I am five days through a seven day Refugee Ration Challenge set by Act for Peace and it's been a valuable experience.
The challenge is set to raise awareness about this aspect of the plight of refugees, and to give those of us who are living privileged lives (yes, that's all of us reading this) a chance to stop and consider how difficult the situations are that thousands of other humans are facing.
The hope of the founders of this challenge was that with a even small understanding of the experiences refugees go through in relation to hunger, that maybe people would be more open to helping practically. Through sponsorship each participant raises funds that are used to provide ration packs to as many refugees as possible. This year's funds go towards ration packs given to Syrian Refugees.
Once signing up for the challenge you are sent a ration pack that imitates the rations that are given to refugees. Included in the pack are:
- 400g Kidney Beans
- 1920g Rice
- 400g Flour
- 170g Lentils
- 85g Dried Chick Peas
- 125g Tinned Sardines
- 300ml Vegetable Oil
The challenge is to make that amount of food last over 7 days – which is 21 meals. I don't know about you, but that is a lot less than I would normally have to prepare my meals.
Through the process of fundraising you are able to earn rewards... a spice/flavouring, 70g of protein, 170g vegetables, 8 tea bags, 50g sugar or one luxury item. All of these happen at different amounts raised. They might not sound like much but they sure make a huge difference to the meals! I was fortunate enough to be able to add tuna, salt, mushrooms and tea bags to my ration pack and it's sure made my week more do-able.
Act for Peace doesn't leave you without support in this challenge though. Included in your pack a 'toolkit' which includes ideas for basic, common recipes and ideas on fundraising as well as personal stories from some of the refugees that you will be supporting.
Coming into this week I was picturing being pretty hungry, feeling quite low and majorly lacking energy. However I've found it to be surprisingly easy. I say 'easy' because I haven't felt hunger or lack of energy to the extreme that I was expecting. In thinking about it there are several reasons for this:
1. I have an entire ration pack to myself which is a luxury that most refugees don't have. Because of a lack of supplies often families will share a ration pack between them. Other times refugees will go completely without because there just simply isn't enough for everyone to receive food.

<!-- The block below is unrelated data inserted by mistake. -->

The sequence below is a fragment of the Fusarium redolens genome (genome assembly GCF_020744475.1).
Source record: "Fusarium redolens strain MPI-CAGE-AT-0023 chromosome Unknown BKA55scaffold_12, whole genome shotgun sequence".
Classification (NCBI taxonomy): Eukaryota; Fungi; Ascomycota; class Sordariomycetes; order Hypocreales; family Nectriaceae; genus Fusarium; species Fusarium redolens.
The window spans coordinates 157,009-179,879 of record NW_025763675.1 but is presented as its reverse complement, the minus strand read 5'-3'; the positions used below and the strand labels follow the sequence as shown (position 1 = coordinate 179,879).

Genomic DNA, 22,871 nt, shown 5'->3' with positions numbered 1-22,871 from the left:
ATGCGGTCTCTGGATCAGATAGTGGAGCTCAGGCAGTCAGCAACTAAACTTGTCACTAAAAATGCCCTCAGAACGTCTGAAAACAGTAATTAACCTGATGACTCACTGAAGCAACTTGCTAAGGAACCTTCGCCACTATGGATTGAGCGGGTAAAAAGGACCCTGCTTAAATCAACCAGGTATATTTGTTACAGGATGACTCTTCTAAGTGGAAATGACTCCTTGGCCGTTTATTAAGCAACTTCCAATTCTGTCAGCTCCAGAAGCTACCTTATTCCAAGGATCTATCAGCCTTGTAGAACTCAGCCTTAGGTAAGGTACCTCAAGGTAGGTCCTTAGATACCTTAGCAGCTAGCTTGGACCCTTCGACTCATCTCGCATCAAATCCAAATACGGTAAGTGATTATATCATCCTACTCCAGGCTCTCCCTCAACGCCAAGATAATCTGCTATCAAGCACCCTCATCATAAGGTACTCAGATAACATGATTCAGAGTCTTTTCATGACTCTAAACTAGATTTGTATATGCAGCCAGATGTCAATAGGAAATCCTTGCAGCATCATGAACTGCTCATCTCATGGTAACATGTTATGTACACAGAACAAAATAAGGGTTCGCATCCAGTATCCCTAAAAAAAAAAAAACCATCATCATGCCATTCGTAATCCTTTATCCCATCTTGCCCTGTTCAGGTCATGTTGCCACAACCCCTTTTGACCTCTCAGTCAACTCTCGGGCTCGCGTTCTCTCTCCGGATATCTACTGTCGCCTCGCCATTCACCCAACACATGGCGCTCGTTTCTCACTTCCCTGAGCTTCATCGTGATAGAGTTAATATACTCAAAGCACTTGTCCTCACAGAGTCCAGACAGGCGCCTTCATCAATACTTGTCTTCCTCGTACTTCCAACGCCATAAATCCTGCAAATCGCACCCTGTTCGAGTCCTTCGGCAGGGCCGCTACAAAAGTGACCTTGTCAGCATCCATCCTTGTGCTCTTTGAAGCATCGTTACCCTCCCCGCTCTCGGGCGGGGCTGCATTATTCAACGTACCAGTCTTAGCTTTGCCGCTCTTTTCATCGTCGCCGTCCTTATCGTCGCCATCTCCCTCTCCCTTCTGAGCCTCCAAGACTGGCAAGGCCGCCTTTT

2. As far as energy goes – I am still living in a warm house, with a comfortable bed and getting enough sleep to keep me going. Physically not much of my situation has changed. Refugees are sleeping in makeshift shelters, without furniture and any comforts of home which doesn't lend itself to good rest for the next day.
3. I have peace of mind about my safety and know that I don't need to stress about my future. I know that my family and loved ones are all safe and that at any point in time I could contact then despite living in different places. Mentally I am able to rest which means that despite not getting the nutrition and amount of food that I normally do, I'm not burning any energy on stress.
4. I know that for me it's going to end. Unlike the majority of refugees who have absolutely no idea of how soon they are going to be able to escape this life – I have a time limit and can stubbornly last out the week because I know that there is certainty that I am going to go back to eating 'normally' in just a few short days. All that it costs me is a very little bit of patience and self discipline.
On a much lighter note, a few of my other observations from throughout the week:
- Fried Rice is preferable for me over boiled. I found that it had more texture and a tiny bit more flavour.
- My absolute favourite meal of the week was fried flat bread. It's laughable that I enjoyed it so much, but in comparison to rice three times each day, the flour and water mix was delicious. Flavoured with a little bit of salt it hit the spot.
- I saved my extras to have on my last few days to keep me with something to look forward to, and I would do that again. It was worth having plain rice for consecutive meals in order to be able to mix it up at the end of the challenge.
As far as fundraising goes, I've had a great group of people sponsoring me – currently I have raised $626 which is amazing. I originally set my goal as $500, doubting that I could even raise that much but we surpassed that before I even started the challenge. That's almost enough to provide rations for three refugees for an entire year!
One of my favourite things about this week has been that it's been a natural conversation-starter on the topic of refugees. Occasionally people would offer me food and I would have to turn it down and then got to give an explanation for the reason why. This lead to most people saying 'wow, I had no idea' or 'I've never really thought about it'.
The fact that this week alone I've had opportunity to speak to more people about refugees than at most other times makes it worth it, as well as the fact that I've grown in my compassion and empathy a little more.
It's been a very valuable and eye-opening week for me personally and I'm excited to already have a couple of others on board to create a team for next year's challenge!